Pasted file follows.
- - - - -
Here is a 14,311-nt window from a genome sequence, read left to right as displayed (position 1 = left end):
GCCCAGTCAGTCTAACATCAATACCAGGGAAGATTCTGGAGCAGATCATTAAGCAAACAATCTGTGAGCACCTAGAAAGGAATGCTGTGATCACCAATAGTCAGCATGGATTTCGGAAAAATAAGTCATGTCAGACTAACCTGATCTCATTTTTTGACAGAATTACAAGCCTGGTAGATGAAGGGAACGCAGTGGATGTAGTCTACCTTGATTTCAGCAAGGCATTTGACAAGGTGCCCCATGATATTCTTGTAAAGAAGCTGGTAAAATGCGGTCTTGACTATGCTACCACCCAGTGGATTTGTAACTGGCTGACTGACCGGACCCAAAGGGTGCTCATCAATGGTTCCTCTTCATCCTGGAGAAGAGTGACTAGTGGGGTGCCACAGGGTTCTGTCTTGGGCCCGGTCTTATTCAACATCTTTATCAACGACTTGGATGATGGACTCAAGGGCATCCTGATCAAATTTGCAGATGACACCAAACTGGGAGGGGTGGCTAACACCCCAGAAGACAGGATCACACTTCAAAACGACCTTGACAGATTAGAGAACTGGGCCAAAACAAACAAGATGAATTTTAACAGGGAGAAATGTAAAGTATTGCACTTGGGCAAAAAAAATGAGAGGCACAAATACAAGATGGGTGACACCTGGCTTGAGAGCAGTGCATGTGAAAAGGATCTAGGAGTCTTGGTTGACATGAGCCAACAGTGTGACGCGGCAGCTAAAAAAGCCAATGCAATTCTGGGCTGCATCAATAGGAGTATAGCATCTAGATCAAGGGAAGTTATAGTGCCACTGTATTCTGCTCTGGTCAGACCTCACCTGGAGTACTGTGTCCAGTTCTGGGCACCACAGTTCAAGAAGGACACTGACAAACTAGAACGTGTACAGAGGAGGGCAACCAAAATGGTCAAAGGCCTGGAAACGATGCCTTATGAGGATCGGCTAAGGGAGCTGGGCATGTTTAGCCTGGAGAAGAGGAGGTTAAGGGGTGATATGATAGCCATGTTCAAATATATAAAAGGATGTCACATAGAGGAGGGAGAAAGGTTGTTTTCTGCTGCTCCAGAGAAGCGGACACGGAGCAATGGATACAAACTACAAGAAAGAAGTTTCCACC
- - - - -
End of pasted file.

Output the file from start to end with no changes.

Here is a 14,311-nt window from a genome sequence, read left to right as displayed (position 1 = left end):
GCCCAGTCAGTCTAACATCAATACCAGGGAAGATTCTGGAGCAGATCATTAAGCAAACAATCTGTGAGCACCTAGAAAGGAATGCTGTGATCACCAATAGTCAGCATGGATTTCGGAAAAATAAGTCATGTCAGACTAACCTGATCTCATTTTTTGACAGAATTACAAGCCTGGTAGATGAAGGGAACGCAGTGGATGTAGTCTACCTTGATTTCAGCAAGGCATTTGACAAGGTGCCCCATGATATTCTTGTAAAGAAGCTGGTAAAATGCGGTCTTGACTATGCTACCACCCAGTGGATTTGTAACTGGCTGACTGACCGGACCCAAAGGGTGCTCATCAATGGTTCCTCTTCATCCTGGAGAAGAGTGACTAGTGGGGTGCCACAGGGTTCTGTCTTGGGCCCGGTCTTATTCAACATCTTTATCAACGACTTGGATGATGGACTCAAGGGCATCCTGATCAAATTTGCAGATGACACCAAACTGGGAGGGGTGGCTAACACCCCAGAAGACAGGATCACACTTCAAAACGACCTTGACAGATTAGAGAACTGGGCCAAAACAAACAAGATGAATTTTAACAGGGAGAAATGTAAAGTATTGCACTTGGGCAAAAAAAATGAGAGGCACAAATACAAGATGGGTGACACCTGGCTTGAGAGCAGTGCATGTGAAAAGGATCTAGGAGTCTTGGTTGACATGAGCCAACAGTGTGACGCGGCAGCTAAAAAAGCCAATGCAATTCTGGGCTGCATCAATAGGAGTATAGCATCTAGATCAAGGGAAGTTATAGTGCCACTGTATTCTGCTCTGGTCAGACCTCACCTGGAGTACTGTGTCCAGTTCTGGGCACCACAGTTCAAGAAGGACACTGACAAACTAGAACGTGTACAGAGGAGGGCAACCAAAATGGTCAAAGGCCTGGAAACGATGCCTTATGAGGATCGGCTAAGGGAGCTGGGCATGTTTAGCCTGGAGAAGAGGAGGTTAAGGGGTGATATGATAGCCATGTTCAAATATATAAAAGGATGTCACATAGAGGAGGGAGAAAGGTTGTTTTCTGCTGCTCCAGAGAAGCGGACACGGAGCAATGGATACAAACTACAAGAAAGAAGTTTCCACC